Does Scotland really hold the key to a Labour majority?

Just under 10 years ago, at the 2015 General Election, Labour was nearly wiped out in Scotland and the electoral map was a sea of SNP yellow. Since then, the SNP has remained dominant but come July 4, the tides are likely to turn and the SNP could be in for a rough ride.

The SNP will undoubtedly lose seats but just how many is uncertain. 18 turbulent months of resignations, police investigations, parliamentary discord and ideological splits threaten the SNP’s long-held and tired dominance, and it presents an opportunity for Labour.

With 57 seats up for grabs, Labour thinks it can take around 28 of them and the party is channelling funds to seats it thinks it can comfortably take from the SNP. It has often been said that Labour winning Scottish seats makes it easier for the party to win the overall election but it has only meant a crucial difference twice; in 1966 and 1974.

Scotland is unlikely to be the gatekeeper to Downing Street in this election as most signs point to Labour having a comfortable – if not record-breaking – majority without needing to turn all of Scotland’s hue to red.

Instead, a Labour resurgence north of the border next month might be a sign of things to come in a much tighter 2026 Scottish Parliament election. It could determine whether the constitutional dispute on Scottish independence heats up again or languishes on the back burner.

The SNP has said that a vote for it is a vote for independence, and at its manifesto launch, it said it would trigger talks on independence if it secures a majority of seats next month. Regardless of which party controls Westminster, the government in London will probably remain uninterested in engaging in independence and approving another referendum.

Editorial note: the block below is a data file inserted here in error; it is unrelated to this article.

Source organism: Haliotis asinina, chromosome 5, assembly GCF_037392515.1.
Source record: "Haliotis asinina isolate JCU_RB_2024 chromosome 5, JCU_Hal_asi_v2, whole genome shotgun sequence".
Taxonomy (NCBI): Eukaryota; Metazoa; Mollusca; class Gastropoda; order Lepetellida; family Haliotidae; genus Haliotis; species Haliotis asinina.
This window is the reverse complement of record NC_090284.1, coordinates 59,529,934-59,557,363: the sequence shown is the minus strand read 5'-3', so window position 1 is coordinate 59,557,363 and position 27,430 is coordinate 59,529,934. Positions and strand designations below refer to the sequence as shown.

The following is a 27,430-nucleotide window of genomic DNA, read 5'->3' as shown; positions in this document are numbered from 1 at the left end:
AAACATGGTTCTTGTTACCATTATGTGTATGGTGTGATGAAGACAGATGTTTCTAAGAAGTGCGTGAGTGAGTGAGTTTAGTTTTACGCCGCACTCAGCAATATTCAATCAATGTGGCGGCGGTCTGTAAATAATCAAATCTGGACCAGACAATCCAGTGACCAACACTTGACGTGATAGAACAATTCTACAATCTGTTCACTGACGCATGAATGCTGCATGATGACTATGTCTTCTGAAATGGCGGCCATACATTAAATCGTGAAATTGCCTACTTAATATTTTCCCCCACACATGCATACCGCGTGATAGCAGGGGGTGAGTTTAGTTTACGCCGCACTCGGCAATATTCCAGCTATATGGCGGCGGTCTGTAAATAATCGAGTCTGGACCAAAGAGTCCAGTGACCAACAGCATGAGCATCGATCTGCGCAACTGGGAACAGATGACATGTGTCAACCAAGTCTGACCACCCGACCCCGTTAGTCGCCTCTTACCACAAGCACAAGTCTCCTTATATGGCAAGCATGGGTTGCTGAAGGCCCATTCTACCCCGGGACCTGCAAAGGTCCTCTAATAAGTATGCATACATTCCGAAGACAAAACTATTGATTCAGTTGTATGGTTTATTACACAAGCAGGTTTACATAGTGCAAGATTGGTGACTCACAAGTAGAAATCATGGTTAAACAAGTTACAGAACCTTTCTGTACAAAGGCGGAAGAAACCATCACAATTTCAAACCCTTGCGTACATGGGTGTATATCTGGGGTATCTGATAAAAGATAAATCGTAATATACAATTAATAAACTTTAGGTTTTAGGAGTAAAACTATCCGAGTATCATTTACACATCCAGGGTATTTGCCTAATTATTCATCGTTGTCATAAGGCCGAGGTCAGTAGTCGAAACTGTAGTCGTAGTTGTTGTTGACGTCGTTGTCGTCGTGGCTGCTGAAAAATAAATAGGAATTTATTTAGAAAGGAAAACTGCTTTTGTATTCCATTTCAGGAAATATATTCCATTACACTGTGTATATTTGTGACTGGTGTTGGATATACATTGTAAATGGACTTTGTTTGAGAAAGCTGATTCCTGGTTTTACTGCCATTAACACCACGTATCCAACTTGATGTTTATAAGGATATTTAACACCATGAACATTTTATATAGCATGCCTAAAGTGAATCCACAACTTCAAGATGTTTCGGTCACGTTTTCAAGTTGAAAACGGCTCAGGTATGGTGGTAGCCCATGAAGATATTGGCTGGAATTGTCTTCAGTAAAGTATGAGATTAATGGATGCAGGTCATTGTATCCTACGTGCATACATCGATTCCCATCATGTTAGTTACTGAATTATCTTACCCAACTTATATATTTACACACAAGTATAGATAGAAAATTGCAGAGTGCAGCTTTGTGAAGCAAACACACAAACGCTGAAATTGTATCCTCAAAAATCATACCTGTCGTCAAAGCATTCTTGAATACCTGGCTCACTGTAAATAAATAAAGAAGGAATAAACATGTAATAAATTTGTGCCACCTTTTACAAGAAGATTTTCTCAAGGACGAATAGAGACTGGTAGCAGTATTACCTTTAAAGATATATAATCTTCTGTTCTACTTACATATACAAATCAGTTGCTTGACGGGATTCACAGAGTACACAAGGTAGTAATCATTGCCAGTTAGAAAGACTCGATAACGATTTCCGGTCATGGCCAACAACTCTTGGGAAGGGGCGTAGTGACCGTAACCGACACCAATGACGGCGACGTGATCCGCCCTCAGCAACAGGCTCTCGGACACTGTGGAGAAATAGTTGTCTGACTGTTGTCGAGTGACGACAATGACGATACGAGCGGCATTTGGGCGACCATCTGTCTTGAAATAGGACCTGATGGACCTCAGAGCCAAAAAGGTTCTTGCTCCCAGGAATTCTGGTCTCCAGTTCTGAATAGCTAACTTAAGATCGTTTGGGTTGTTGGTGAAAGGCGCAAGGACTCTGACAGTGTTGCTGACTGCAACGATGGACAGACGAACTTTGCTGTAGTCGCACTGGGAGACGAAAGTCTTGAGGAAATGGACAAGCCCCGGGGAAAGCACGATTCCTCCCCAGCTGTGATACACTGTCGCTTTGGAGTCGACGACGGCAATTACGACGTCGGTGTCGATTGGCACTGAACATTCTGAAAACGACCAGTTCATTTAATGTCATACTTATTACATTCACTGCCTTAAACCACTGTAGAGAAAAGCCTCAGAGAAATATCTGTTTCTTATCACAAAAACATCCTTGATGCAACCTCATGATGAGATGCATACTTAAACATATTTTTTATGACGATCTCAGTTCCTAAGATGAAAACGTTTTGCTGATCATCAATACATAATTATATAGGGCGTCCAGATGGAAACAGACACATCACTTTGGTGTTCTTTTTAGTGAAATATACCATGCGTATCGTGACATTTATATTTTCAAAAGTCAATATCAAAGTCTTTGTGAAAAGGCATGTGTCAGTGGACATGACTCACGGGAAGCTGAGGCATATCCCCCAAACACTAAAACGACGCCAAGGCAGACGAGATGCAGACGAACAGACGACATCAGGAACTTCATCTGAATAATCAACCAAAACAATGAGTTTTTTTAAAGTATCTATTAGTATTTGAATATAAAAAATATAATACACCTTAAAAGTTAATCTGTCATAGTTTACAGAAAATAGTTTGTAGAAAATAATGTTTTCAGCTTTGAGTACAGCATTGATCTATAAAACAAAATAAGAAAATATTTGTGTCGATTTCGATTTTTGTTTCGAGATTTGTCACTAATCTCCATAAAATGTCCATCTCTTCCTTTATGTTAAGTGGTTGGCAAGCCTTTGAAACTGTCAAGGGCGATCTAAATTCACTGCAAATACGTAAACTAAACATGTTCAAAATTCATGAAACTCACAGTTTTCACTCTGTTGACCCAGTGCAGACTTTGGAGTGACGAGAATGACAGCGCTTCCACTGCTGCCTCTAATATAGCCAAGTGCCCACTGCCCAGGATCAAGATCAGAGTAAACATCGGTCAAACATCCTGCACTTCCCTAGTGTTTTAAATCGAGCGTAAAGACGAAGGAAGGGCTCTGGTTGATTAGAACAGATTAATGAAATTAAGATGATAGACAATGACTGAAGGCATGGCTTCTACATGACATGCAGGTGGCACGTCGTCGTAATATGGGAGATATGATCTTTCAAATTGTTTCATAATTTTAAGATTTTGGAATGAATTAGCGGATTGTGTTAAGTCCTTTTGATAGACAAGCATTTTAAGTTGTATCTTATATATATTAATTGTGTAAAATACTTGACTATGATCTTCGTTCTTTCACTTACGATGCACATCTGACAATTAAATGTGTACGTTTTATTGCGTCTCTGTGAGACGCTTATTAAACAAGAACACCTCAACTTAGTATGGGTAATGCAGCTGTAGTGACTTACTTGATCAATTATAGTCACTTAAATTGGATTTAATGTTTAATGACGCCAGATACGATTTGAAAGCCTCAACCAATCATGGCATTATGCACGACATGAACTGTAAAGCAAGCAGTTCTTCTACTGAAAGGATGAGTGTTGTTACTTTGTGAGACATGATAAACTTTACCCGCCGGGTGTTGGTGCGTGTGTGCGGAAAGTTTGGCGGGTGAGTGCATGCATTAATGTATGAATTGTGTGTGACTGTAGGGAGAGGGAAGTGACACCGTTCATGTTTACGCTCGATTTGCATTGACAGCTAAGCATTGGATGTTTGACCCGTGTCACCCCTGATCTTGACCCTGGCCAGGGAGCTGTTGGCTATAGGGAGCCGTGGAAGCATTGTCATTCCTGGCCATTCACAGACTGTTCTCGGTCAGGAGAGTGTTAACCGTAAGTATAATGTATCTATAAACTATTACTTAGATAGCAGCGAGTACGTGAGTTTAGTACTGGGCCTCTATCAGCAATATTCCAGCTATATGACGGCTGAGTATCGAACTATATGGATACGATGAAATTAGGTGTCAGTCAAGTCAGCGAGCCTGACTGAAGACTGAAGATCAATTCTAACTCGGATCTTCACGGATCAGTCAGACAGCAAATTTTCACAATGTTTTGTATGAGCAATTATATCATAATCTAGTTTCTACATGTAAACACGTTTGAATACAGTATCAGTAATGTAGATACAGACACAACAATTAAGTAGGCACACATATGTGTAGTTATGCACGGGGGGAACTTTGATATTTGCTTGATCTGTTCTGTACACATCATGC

If the SNP fails to secure a majority, the independence question will not disappear but it might force the party to take a less aggressive stance. And a detrimental loss of support will only make it harder for John Swinney to make the case ahead of 2026 where he, or whoever might be next in the SNP line of succession, may have to make way for Anas Sarwar as First Minister.

It is also worth touching on the Conservatives in Scotland. The Tories and SNP might well be battling each other to win seats in the North East but much like the rest of the UK, the Conservatives are a spent force. Rishi Sunak and Douglas Ross, the [for now] leader of the Scottish Conservatives, are unpopular figures and the party, according to a recent Ipsos MRP, might only win around four seats at most.

The main fight is between the SNP and Labour, and both are working hard to ensure they can persuade undecideds and gain broad support for their agendas. But the question remains, not if the SNP will lose seats but how many and whether an inevitable headache on the morning of July 5 becomes a migraine that dogs the party for years to come.

 

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To find out more about Copper’s work in Scotland please get in touch with Jamie Bannerman.